Construction payments take an average of 83 days, putting them among the most delayed of all industries in the world. That’s tough on any business.
With most construction projects, one thing is guaranteed: The client is king. As such, changes to the original scope of work can arise for an array of different reasons, usually at the behest of the client. These unexpected change orders can wreak havoc on payment expectations for all companies working on the project, as well as incur unforeseen expenses.
Progress billing can help in enabling work to be paid on an ongoing basis, as it takes approved change orders into due account as the project proceeds. There are other practical steps a construction company can take to ensure fewer cash flow problems.
But what systemic and software-related solutions might ensure less cash flow setbacks for a construction company? The key concepts are immediacy and real-time data. Enter ERP and CMMS.
The beauty of ERP in construction
Modern ERP systems are essentially business management software suites that use the latest technologies, enhanced by artificial intelligence (AI) and machine learning (ML). ERP systems track all the business resources that impact a construction company’s daily cash flow, including cash reserves, available raw materials, current production capacity, existing purchase orders, and payroll.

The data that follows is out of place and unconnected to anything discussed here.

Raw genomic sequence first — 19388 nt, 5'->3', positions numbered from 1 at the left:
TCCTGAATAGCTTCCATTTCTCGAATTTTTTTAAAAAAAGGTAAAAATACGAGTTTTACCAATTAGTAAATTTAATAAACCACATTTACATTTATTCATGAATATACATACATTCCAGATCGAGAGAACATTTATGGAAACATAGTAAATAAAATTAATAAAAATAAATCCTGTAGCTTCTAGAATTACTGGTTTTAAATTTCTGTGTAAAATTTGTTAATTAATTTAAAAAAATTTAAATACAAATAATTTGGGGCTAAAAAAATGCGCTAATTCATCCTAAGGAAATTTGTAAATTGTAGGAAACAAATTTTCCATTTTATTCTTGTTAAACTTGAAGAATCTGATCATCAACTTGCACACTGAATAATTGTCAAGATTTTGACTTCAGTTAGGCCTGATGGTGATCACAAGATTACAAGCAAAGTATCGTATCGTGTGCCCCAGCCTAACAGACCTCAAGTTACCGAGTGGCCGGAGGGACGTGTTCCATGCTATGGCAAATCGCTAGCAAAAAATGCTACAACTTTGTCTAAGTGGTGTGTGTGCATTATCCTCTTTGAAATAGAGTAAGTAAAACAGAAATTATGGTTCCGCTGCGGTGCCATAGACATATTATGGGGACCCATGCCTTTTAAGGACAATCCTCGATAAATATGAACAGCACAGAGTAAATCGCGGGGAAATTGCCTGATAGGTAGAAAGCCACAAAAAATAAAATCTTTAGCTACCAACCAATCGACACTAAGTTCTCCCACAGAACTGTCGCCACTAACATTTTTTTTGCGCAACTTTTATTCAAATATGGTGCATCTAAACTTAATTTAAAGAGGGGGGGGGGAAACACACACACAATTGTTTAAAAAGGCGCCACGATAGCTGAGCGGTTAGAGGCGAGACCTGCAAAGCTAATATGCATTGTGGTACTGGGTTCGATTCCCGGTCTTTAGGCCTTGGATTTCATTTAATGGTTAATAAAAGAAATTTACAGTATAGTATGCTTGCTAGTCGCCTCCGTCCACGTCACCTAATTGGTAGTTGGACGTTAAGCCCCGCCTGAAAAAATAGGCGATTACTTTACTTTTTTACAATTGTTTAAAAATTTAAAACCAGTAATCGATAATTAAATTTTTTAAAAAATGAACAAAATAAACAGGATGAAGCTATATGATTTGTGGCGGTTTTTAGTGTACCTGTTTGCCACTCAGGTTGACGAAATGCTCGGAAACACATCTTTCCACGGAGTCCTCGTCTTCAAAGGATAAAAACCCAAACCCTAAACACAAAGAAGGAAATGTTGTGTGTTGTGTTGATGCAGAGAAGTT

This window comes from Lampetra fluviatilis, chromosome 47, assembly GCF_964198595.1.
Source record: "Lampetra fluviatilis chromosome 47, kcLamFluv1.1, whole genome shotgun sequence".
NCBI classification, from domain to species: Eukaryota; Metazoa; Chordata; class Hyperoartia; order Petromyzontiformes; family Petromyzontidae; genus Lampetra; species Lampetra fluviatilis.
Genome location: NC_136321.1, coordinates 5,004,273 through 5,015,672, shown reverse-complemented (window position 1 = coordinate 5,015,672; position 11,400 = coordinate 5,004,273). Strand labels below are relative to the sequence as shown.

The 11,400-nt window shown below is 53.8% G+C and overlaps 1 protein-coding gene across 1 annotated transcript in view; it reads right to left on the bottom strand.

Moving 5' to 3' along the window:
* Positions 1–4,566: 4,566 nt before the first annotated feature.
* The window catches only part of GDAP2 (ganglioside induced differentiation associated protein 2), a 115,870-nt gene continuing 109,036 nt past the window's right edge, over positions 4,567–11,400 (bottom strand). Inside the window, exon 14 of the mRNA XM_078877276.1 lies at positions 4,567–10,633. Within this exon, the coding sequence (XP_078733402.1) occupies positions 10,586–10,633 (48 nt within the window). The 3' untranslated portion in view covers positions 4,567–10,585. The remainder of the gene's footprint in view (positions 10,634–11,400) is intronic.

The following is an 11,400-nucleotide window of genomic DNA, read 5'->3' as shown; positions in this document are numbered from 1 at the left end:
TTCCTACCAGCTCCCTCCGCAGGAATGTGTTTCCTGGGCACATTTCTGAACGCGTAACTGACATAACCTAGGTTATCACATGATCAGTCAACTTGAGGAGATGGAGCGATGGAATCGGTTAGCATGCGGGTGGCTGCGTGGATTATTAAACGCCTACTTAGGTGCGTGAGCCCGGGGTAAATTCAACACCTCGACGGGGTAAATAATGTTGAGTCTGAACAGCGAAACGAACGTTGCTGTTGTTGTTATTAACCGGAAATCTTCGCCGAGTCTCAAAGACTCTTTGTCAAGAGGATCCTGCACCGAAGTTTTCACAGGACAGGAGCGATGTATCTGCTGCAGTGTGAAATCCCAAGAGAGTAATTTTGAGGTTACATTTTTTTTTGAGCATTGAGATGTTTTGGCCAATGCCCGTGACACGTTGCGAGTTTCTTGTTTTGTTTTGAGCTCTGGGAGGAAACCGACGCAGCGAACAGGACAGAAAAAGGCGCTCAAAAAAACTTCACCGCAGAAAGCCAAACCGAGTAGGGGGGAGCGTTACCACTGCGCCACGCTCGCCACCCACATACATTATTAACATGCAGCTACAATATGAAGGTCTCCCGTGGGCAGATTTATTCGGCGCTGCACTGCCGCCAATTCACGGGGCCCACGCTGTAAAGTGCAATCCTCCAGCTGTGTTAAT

ERP software provides instant access to different “pressure points” on the finances of any company, including:
- Financial accounting, including general ledger, budgeting, costing, and cash management
- HR, including payroll and training
- Manufacturing, including materials, work orders, transportation, and equipment
- Project management, including project costing, and resource planning
This software, essentially a cloud-based SaaS solution, can be deployed on-site, providing in-depth, real-time insight into every aspect of a business, whenever required. Maximized visibility into all systems means that issues within a construction company, such as the need to repair or test a specific type of machinery on site, can be controlled and managed better.
An ERP allows you to assign work, check inventory, and invoice clients from the field, upon the completion of the job. It also means that a site superintendent can do a walk-through with a client at any given stage of a project, and then provide an invoice just moments after a successful walk-through.
Critical for any construction company, an ERP system can also be used to great advantage should change orders occur. This is achieved by allowing a company to accurately allocate resources and manage any adjustments or disruptions that invariably arise due to change orders.
A change in project scope need not be a life-or-death battle in resource and capital management for a construction company.